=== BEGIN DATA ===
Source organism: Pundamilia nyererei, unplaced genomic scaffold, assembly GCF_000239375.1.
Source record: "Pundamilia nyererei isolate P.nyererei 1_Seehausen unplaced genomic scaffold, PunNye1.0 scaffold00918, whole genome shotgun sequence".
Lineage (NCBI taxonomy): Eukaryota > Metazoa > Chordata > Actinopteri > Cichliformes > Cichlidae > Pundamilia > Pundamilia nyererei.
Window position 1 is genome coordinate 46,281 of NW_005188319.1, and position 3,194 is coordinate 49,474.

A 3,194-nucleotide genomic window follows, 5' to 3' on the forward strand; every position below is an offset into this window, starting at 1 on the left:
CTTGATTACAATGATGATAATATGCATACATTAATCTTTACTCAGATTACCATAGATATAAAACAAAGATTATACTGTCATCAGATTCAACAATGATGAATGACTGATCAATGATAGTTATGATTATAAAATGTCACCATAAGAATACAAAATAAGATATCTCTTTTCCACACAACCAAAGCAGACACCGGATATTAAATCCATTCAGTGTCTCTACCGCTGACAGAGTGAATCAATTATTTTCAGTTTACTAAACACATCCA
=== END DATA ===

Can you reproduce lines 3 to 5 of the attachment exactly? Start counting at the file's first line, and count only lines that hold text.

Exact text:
Lineage (NCBI taxonomy): Eukaryota > Metazoa > Chordata > Actinopteri > Cichliformes > Cichlidae > Pundamilia > Pundamilia nyererei.
Window position 1 is genome coordinate 46,281 of NW_005188319.1, and position 3,194 is coordinate 49,474.

A 3,194-nucleotide genomic window follows, 5' to 3' on the forward strand; every position below is an offset into this window, starting at 1 on the left: